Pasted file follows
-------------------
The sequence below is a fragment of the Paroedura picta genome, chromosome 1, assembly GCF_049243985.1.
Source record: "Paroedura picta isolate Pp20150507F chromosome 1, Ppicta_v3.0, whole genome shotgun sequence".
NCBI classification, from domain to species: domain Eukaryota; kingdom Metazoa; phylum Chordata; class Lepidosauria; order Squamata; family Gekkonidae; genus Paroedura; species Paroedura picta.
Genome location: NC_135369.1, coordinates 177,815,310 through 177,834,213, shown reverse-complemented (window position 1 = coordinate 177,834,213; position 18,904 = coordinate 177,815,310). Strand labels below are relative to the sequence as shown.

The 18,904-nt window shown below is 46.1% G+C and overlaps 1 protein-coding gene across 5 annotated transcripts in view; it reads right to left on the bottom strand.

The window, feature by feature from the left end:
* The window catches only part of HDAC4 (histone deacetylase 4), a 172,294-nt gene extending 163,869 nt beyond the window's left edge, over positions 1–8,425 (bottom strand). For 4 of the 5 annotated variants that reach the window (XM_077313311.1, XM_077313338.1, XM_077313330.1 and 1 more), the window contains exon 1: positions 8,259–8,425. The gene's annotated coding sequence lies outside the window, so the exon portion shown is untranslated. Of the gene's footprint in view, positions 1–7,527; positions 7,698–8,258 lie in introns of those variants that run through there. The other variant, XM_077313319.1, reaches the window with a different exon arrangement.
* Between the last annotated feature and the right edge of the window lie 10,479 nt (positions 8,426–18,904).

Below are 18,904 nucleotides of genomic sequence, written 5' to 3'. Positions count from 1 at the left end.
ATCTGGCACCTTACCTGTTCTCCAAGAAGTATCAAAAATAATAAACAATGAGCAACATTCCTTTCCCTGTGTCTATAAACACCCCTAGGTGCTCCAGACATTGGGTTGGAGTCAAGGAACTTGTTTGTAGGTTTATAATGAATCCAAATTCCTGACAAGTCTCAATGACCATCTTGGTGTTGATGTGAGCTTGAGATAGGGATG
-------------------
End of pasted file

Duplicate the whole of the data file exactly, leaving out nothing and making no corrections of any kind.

The sequence below is a fragment of the Paroedura picta genome, chromosome 1, assembly GCF_049243985.1.
Source record: "Paroedura picta isolate Pp20150507F chromosome 1, Ppicta_v3.0, whole genome shotgun sequence".
NCBI classification, from domain to species: domain Eukaryota; kingdom Metazoa; phylum Chordata; class Lepidosauria; order Squamata; family Gekkonidae; genus Paroedura; species Paroedura picta.
Genome location: NC_135369.1, coordinates 177,815,310 through 177,834,213, shown reverse-complemented (window position 1 = coordinate 177,834,213; position 18,904 = coordinate 177,815,310). Strand labels below are relative to the sequence as shown.

The 18,904-nt window shown below is 46.1% G+C and overlaps 1 protein-coding gene across 5 annotated transcripts in view; it reads right to left on the bottom strand.

The window, feature by feature from the left end:
* The window catches only part of HDAC4 (histone deacetylase 4), a 172,294-nt gene extending 163,869 nt beyond the window's left edge, over positions 1–8,425 (bottom strand). For 4 of the 5 annotated variants that reach the window (XM_077313311.1, XM_077313338.1, XM_077313330.1 and 1 more), the window contains exon 1: positions 8,259–8,425. The gene's annotated coding sequence lies outside the window, so the exon portion shown is untranslated. Of the gene's footprint in view, positions 1–7,527; positions 7,698–8,258 lie in introns of those variants that run through there. The other variant, XM_077313319.1, reaches the window with a different exon arrangement.
* Between the last annotated feature and the right edge of the window lie 10,479 nt (positions 8,426–18,904).

Below are 18,904 nucleotides of genomic sequence, written 5' to 3'. Positions count from 1 at the left end.
ATCTGGCACCTTACCTGTTCTCCAAGAAGTATCAAAAATAATAAACAATGAGCAACATTCCTTTCCCTGTGTCTATAAACACCCCTAGGTGCTCCAGACATTGGGTTGGAGTCAAGGAACTTGTTTGTAGGTTTATAATGAATCCAAATTCCTGACAAGTCTCAATGACCATCTTGGTGTTGATGTGAGCTTGAGATAGGGATG